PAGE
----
The United Kingdom has suffered a “big fall” due to the coronavirus pandemic, but will come out of the crisis, Prime Minister Boris Johnson said in an interview with Times Radio on Monday.
“We can’t just step back. What we will be doing in the next few months is doubling down on our initial agenda, which was all about investment”, Johnson said in his first interview broadcast since the start of the lockdown in mid-March.
Data by the Office for National Statistics shows that Britain’s GDP contracted by 10.4 percent in the three months to April, including a 20.4-percent fall in April, the largest decline since monthly records began. Analysts predict that the economy will shrink by a total of eight percent this year and is unlikely to recover until 2023.
Almost nine million workers — more than a quarter of the total workforce — have been furloughed, which has cost the government over $24.2 billion to date.
“This has been a disaster”, Johnson said of the pandemic, which has killed over 43,00 people in the UK. “Let’s not mince our words, I mean this has been an absolute nightmare for the country and the country has gone through a profound shock”.
The prime minister, who fought for his life in an ICU after contracting the virus, said the government owed it to the victims to look at exactly “what went wrong and when”, but felt that this is not the right moment for an inquiry into the handling of the pandemic.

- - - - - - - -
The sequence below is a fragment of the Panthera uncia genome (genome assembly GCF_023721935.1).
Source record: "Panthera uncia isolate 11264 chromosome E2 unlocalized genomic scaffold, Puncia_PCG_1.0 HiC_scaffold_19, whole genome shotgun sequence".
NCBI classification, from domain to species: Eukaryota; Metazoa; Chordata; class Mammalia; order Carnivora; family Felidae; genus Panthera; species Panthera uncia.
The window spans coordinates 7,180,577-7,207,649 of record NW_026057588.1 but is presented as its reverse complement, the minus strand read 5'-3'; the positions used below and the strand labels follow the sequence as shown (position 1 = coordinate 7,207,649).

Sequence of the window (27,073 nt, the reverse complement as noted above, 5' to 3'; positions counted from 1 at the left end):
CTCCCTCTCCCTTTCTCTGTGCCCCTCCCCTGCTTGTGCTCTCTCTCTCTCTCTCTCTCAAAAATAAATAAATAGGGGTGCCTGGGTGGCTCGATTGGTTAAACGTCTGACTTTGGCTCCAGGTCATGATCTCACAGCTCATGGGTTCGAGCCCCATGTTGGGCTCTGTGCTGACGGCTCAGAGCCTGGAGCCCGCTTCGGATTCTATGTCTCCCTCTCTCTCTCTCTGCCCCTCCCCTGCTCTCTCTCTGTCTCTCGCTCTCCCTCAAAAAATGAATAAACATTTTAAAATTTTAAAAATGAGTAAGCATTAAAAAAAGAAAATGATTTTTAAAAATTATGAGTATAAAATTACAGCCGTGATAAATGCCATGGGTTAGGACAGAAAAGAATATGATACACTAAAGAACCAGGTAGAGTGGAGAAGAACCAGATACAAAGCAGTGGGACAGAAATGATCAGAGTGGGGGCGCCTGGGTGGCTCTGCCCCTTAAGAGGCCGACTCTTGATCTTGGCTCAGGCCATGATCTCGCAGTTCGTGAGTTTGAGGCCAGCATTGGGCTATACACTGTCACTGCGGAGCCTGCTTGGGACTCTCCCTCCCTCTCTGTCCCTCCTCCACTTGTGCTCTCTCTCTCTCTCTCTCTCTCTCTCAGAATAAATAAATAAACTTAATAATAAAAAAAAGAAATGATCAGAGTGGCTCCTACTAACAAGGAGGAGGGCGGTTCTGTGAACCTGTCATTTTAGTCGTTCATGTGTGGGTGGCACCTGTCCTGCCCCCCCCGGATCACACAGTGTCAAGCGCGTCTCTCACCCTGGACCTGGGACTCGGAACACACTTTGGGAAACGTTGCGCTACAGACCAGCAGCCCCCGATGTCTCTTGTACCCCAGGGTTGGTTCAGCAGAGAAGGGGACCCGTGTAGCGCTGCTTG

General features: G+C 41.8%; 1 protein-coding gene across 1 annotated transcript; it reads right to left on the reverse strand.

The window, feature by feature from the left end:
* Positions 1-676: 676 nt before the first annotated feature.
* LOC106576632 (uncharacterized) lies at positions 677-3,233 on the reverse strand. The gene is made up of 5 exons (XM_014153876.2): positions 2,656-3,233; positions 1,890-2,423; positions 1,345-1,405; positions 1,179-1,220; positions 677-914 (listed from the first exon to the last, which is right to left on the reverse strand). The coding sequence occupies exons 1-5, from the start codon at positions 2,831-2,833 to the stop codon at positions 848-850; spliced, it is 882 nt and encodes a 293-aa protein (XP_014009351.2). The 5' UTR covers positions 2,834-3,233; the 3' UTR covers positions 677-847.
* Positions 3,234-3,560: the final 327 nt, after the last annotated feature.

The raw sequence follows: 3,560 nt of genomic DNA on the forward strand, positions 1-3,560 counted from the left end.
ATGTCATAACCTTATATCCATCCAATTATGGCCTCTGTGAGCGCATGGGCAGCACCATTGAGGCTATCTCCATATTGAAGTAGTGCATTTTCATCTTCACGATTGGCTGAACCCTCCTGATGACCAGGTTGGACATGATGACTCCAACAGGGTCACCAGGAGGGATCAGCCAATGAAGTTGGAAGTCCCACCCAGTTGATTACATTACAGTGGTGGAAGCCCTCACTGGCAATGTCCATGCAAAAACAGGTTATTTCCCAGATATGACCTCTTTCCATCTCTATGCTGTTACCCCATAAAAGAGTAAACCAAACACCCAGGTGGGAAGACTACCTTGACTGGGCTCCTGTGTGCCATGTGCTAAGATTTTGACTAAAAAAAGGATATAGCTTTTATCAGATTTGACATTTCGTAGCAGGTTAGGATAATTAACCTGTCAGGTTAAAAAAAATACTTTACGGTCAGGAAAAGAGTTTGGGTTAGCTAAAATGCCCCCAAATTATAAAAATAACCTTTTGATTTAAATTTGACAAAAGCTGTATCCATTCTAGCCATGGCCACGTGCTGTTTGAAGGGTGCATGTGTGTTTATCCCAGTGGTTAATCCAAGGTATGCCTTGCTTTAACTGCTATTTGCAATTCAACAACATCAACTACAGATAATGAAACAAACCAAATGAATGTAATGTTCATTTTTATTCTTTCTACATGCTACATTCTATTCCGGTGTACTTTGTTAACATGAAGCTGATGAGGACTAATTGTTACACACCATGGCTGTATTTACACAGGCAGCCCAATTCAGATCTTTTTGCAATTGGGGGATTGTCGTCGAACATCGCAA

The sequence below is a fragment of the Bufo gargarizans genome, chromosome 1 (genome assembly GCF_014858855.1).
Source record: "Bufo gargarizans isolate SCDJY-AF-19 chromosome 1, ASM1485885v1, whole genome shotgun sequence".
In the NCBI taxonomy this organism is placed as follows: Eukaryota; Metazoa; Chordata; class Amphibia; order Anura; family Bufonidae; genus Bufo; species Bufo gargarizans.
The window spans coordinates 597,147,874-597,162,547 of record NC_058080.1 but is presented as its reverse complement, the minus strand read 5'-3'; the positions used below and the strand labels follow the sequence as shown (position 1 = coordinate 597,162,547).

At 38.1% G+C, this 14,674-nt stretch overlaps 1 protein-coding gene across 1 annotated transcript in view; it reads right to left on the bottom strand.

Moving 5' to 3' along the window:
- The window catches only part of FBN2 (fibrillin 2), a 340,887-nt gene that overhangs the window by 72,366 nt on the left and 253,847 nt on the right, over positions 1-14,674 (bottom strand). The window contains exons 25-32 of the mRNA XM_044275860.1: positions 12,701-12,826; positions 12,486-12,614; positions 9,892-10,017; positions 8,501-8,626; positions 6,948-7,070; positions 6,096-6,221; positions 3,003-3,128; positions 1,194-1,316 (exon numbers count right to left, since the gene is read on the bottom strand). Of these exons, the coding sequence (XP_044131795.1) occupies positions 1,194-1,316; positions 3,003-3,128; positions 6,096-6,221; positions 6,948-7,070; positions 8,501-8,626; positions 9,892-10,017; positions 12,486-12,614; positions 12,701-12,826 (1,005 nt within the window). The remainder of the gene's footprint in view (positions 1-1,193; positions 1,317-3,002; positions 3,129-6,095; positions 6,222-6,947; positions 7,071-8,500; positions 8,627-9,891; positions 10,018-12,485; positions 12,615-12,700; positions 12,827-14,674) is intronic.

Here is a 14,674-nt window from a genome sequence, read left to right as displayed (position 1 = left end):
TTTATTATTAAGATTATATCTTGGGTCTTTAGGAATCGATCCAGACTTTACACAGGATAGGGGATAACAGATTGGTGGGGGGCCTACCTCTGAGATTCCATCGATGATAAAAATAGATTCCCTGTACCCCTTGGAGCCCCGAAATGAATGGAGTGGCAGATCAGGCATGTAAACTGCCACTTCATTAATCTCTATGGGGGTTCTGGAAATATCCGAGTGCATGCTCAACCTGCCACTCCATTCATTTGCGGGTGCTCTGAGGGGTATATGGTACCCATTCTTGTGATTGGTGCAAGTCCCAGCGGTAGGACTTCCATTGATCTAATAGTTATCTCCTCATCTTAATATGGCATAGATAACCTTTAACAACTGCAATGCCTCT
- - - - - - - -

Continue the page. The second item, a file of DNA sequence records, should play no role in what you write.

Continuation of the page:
When asked how the government would cover the cost of mass investment, Johnson said there should be no return to “what people called austerity”, adding that it would be a “mistake”. Instead, he said, it was the time for a “Rooseveltian” approach to the economy.
Franklin Roosevelt is widely credited with ending the Great Depression through a massive government spending programme, which helped create jobs for workers and profits for businesses through a series of infrastructure projects.
Downing Street announced a massive rebuilding programme for English schools, with around $1.2 billion to be spent on upgrades and refurbishments over the next 10 years. On top of those funds, another $700 million will go towards school repairs this year.
Johnson also maintained that COVID-19 infection rates are slowly decreasing, while hospital admissions and the death toll are “much, much lower than a few weeks ago”.
“What we’ve got is the curve going in the direction roughly that they thought it would. It is very slowly coming down”, he noted, adding that it is important to empower local authorities to crack down on flare-ups properly.
On Mark Sedwill
Johnson’s interview came hours after the resignation of Mark Sedwill, the UK’s most powerful civil servant. Sedwill resigned in the wake of reports of tensions with Johnson’s chief adviser, Dominc Cummings, who is planning an overhaul of the government structure.
“He came in a very difficult time”, Johnson said of Sedwill. “He has seen the government through all sorts of very tough stuff”.
Johnson said that Britons were significantly fatter than people in most other European countries, admitting that he had lost some weight after contracting the coronavirus.
“Everybody knows that this is a tough [issue], but I think it’s something we all need to address”, he added.
Johnson did some press-ups to prove that he was “as fit as a butcher’s dog” in an interview with the Mail on Sunday newspaper.